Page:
By Amanda Sauceda, MS, RDN, CLT
The first time I heard about teaching in a hybrid format, I was intrigued. Hybrid classes are a fusion of online and traditional in-seat formats. Having taught both online and “in-seat” classes, I liked the idea of combining the best parts of each. For instance, one interesting thing I noticed with online classes is that students read the textbook more! But in-seat classes have a more personal feel and produce better discussions.
After a year of teaching in the hybrid classroom format, here are my takeaways.
Find a Balance
One of the first things you need to decide is how you want to split time between online and in-seat. Your balance really has a lot to do with your teaching style and which aspects of each format you like best. I’ve found I prefer an even split: half in-seat and half online.
If you aren’t the most tech-savvy person already, you will have to embrace technology. This can be tricky and there may be a learning curve. Look for programs such as lecture capture or presentation tools, digital textbooks and virtual office hours. One aspect that my students really seem to love is recorded online lectures; they make it easy to watch lectures on a student’s own schedule and even allow for pausing and rewinding.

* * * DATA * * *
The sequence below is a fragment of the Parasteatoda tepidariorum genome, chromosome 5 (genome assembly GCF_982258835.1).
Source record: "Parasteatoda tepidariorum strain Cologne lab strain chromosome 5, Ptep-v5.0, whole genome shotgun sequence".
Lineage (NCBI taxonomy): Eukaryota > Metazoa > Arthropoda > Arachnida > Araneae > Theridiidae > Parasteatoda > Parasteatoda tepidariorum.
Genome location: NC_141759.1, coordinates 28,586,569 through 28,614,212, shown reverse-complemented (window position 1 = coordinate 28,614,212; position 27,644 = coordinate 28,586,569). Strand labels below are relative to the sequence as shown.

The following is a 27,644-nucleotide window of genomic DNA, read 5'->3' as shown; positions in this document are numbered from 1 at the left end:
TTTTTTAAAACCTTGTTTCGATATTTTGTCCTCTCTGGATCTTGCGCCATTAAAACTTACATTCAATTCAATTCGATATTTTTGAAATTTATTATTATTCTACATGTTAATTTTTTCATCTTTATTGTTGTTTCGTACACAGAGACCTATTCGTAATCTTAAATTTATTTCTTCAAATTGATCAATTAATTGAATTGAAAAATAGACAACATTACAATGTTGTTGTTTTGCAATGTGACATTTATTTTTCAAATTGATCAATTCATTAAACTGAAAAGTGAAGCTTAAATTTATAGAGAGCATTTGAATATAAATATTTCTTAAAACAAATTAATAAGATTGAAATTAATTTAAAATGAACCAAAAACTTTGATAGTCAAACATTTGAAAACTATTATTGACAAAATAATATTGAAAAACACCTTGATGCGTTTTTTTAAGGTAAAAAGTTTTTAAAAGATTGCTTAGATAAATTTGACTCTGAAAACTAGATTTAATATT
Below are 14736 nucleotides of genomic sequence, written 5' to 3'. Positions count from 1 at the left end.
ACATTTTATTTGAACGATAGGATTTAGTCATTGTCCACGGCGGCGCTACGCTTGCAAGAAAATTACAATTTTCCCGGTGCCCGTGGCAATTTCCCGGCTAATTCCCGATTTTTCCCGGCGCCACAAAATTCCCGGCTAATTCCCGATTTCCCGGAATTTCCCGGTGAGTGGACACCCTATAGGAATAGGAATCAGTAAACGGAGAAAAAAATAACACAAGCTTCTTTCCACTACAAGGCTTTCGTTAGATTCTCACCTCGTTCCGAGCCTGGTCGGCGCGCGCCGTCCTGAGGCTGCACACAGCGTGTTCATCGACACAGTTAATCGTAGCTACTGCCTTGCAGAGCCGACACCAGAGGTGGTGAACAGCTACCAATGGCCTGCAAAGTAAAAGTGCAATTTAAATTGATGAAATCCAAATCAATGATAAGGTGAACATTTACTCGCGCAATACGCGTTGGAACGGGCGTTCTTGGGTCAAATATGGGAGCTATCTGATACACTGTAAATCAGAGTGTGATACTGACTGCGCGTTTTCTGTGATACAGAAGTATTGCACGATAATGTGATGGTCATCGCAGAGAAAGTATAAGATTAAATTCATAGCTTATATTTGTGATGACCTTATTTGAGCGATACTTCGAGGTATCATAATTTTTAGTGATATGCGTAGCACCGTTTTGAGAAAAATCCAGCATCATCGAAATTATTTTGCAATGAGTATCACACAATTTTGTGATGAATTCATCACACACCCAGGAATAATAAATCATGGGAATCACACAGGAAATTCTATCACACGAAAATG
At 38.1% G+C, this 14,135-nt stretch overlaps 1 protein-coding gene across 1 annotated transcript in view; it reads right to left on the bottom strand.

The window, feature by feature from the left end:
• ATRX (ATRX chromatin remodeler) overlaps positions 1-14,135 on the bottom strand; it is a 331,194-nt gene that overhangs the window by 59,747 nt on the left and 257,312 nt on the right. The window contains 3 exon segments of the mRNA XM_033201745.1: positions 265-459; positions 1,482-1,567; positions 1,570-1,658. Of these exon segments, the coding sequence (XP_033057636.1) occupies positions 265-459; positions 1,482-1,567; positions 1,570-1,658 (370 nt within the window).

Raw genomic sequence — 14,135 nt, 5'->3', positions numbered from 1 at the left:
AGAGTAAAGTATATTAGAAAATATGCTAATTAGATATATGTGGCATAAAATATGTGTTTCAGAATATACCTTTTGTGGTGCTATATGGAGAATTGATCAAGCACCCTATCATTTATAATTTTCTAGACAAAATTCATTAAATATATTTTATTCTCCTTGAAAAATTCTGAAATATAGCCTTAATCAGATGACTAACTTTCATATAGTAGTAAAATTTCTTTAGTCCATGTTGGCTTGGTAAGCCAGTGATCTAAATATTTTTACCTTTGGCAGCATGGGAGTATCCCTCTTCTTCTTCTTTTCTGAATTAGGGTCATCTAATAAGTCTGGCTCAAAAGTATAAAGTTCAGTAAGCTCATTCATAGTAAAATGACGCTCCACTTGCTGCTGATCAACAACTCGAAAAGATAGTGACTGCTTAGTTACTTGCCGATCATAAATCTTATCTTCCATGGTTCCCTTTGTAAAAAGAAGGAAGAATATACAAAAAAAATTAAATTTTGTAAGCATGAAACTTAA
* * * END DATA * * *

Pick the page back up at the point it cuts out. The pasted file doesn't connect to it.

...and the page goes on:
Keep It Simple
Hybrid is a new format not just for the teachers, but for students as well. Prevent confusion by keeping things simple, clear and consistent with your syllabus and course schedule. For instance, schedule a quiz that is due on the same day each week. This type of consistency helps students stay on track of readings and complete their assignments.
Hybrid classes are a game changer for me. There are more activities that I can do during our time in class because students come prepared and ready for discussion. I also can do more activities online as well, such as a “mini art exhibit” where students post pictures of their food environments.
There are many ways to structure hybrid classes, and no one way is right for everyone. These classes take time to design and structure, but the rewards are worth it. I have found that hybrid classes really allow for a more meaningful classroom where students can make the connection between nutrition and their own health.
Amanda Sauceda, MS, RDN, CLT, is a lecturer at California State University, Long Beach and has her own private practice.
(Photo: Monkey Business Images/Thinkstock)